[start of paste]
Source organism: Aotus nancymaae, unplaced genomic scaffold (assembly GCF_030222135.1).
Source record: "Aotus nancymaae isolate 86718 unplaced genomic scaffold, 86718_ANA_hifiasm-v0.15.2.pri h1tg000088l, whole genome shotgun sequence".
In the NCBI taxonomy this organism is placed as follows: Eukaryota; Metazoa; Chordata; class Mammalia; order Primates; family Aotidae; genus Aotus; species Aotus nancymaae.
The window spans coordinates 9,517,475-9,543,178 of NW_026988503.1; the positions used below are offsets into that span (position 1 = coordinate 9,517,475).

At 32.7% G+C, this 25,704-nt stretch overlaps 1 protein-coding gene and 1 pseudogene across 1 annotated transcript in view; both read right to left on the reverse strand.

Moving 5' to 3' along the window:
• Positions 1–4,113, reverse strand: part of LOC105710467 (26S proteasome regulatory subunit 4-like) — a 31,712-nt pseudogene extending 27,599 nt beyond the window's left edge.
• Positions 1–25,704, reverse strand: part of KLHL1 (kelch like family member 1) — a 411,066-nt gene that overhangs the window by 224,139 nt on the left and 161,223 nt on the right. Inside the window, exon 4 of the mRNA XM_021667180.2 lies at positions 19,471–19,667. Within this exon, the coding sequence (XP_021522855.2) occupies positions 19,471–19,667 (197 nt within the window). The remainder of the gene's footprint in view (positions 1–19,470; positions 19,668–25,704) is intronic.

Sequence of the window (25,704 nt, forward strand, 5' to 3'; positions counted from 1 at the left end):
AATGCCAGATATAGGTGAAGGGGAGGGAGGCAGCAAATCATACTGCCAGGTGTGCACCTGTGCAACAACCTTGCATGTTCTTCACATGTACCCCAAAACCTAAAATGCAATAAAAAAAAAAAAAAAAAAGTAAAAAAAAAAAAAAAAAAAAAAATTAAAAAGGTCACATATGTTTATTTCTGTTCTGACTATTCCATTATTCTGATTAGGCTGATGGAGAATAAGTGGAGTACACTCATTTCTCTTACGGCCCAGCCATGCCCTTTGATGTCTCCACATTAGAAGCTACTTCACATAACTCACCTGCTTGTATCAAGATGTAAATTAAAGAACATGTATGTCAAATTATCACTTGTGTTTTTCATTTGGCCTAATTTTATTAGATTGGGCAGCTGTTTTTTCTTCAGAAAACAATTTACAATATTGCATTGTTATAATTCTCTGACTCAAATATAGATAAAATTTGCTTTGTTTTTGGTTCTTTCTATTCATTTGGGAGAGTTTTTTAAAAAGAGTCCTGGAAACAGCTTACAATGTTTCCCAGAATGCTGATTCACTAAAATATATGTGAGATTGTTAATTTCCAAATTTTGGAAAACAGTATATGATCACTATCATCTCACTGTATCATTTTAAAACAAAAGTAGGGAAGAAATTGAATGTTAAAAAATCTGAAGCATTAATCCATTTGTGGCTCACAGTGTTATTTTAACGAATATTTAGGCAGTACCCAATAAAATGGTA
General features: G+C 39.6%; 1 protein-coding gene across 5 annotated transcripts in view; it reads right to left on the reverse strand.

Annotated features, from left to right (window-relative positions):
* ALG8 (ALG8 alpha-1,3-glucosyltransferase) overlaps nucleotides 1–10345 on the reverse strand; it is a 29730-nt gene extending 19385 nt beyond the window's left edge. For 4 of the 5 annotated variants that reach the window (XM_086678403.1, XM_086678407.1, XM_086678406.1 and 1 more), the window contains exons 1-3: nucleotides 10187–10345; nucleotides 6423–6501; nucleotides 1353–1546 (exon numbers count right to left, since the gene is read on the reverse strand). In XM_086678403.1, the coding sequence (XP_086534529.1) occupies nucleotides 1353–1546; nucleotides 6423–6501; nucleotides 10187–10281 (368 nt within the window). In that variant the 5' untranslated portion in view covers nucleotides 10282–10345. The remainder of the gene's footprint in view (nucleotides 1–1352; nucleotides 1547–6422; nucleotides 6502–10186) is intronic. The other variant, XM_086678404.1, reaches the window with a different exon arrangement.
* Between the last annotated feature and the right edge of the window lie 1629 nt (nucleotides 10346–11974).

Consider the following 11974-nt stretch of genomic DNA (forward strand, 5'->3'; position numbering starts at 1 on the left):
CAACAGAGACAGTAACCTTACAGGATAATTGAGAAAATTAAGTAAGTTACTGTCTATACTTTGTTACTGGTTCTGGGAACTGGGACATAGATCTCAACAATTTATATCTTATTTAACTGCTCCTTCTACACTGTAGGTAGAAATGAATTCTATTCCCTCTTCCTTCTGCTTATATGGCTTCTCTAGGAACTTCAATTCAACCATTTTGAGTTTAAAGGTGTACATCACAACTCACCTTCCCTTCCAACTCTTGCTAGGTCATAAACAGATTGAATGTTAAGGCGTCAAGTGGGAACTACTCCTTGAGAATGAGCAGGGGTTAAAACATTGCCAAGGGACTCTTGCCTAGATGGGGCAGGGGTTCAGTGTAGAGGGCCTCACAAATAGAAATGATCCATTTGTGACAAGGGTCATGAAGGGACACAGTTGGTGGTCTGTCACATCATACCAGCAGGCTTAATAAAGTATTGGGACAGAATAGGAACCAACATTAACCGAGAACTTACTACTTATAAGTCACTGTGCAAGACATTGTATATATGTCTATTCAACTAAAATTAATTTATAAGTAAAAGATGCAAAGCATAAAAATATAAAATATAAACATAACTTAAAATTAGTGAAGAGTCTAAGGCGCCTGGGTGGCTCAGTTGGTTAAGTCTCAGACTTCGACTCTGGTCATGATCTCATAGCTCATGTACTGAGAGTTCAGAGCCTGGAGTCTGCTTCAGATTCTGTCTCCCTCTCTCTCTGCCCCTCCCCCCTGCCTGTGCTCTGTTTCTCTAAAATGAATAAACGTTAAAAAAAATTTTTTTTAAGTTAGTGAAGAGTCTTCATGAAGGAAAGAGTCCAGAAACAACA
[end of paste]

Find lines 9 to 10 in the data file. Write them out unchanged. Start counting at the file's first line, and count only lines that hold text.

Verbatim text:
Sequence of the window (25,704 nt, forward strand, 5' to 3'; positions counted from 1 at the left end):
AATGCCAGATATAGGTGAAGGGGAGGGAGGCAGCAAATCATACTGCCAGGTGTGCACCTGTGCAACAACCTTGCATGTTCTTCACATGTACCCCAAAACCTAAAATGCAATAAAAAAAAAAAAAAAAAAGTAAAAAAAAAAAAAAAAAAAAAAATTAAAAAGGTCACATATGTTTATTTCTGTTCTGACTATTCCATTATTCTGATTAGGCTGATGGAGAATAAGTGGAGTACACTCATTTCTCTTACGGCCCAGCCATGCCCTTTGATGTCTCCACATTAGAAGCTACTTCACATAACTCACCTGCTTGTATCAAGATGTAAATTAAAGAACATGTATGTCAAATTATCACTTGTGTTTTTCATTTGGCCTAATTTTATTAGATTGGGCAGCTGTTTTTTCTTCAGAAAACAATTTACAATATTGCATTGTTATAATTCTCTGACTCAAATATAGATAAAATTTGCTTTGTTTTTGGTTCTTTCTATTCATTTGGGAGAGTTTTTTAAAAAGAGTCCTGGAAACAGCTTACAATGTTTCCCAGAATGCTGATTCACTAAAATATATGTGAGATTGTTAATTTCCAAATTTTGGAAAACAGTATATGATCACTATCATCTCACTGTATCATTTTAAAACAAAAGTAGGGAAGAAATTGAATGTTAAAAAATCTGAAGCATTAATCCATTTGTGGCTCACAGTGTTATTTTAACGAATATTTAGGCAGTACCCAATAAAATGGTA